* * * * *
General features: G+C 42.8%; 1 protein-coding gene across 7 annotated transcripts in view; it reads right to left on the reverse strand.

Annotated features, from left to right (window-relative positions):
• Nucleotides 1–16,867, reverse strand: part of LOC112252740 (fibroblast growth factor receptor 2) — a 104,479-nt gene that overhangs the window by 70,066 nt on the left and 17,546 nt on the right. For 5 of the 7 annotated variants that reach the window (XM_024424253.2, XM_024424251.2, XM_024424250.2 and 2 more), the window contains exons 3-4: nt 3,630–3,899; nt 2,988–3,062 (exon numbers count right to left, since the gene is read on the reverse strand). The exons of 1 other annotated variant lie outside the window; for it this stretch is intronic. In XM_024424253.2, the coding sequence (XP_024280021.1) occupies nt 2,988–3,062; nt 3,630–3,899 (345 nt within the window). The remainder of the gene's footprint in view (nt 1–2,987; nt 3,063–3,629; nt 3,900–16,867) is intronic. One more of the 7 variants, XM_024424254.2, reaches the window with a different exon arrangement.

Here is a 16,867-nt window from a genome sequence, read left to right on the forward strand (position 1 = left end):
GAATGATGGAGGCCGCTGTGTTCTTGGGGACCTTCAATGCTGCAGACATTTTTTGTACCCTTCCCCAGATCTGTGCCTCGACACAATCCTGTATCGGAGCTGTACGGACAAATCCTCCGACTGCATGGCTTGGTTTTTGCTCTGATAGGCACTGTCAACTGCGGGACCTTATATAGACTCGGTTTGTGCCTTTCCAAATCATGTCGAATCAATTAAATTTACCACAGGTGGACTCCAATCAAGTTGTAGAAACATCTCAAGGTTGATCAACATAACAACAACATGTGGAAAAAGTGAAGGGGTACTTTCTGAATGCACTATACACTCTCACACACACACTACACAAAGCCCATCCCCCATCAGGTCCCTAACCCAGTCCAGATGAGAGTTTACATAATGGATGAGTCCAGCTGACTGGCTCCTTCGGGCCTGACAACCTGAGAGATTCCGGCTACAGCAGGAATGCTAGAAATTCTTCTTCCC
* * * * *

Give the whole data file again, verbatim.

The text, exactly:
General features: G+C 42.8%; 1 protein-coding gene across 7 annotated transcripts in view; it reads right to left on the reverse strand.

Annotated features, from left to right (window-relative positions):
• Nucleotides 1–16,867, reverse strand: part of LOC112252740 (fibroblast growth factor receptor 2) — a 104,479-nt gene that overhangs the window by 70,066 nt on the left and 17,546 nt on the right. For 5 of the 7 annotated variants that reach the window (XM_024424253.2, XM_024424251.2, XM_024424250.2 and 2 more), the window contains exons 3-4: nt 3,630–3,899; nt 2,988–3,062 (exon numbers count right to left, since the gene is read on the reverse strand). The exons of 1 other annotated variant lie outside the window; for it this stretch is intronic. In XM_024424253.2, the coding sequence (XP_024280021.1) occupies nt 2,988–3,062; nt 3,630–3,899 (345 nt within the window). The remainder of the gene's footprint in view (nt 1–2,987; nt 3,063–3,629; nt 3,900–16,867) is intronic. One more of the 7 variants, XM_024424254.2, reaches the window with a different exon arrangement.

Here is a 16,867-nt window from a genome sequence, read left to right on the forward strand (position 1 = left end):
GAATGATGGAGGCCGCTGTGTTCTTGGGGACCTTCAATGCTGCAGACATTTTTTGTACCCTTCCCCAGATCTGTGCCTCGACACAATCCTGTATCGGAGCTGTACGGACAAATCCTCCGACTGCATGGCTTGGTTTTTGCTCTGATAGGCACTGTCAACTGCGGGACCTTATATAGACTCGGTTTGTGCCTTTCCAAATCATGTCGAATCAATTAAATTTACCACAGGTGGACTCCAATCAAGTTGTAGAAACATCTCAAGGTTGATCAACATAACAACAACATGTGGAAAAAGTGAAGGGGTACTTTCTGAATGCACTATACACTCTCACACACACACTACACAAAGCCCATCCCCCATCAGGTCCCTAACCCAGTCCAGATGAGAGTTTACATAATGGATGAGTCCAGCTGACTGGCTCCTTCGGGCCTGACAACCTGAGAGATTCCGGCTACAGCAGGAATGCTAGAAATTCTTCTTCCC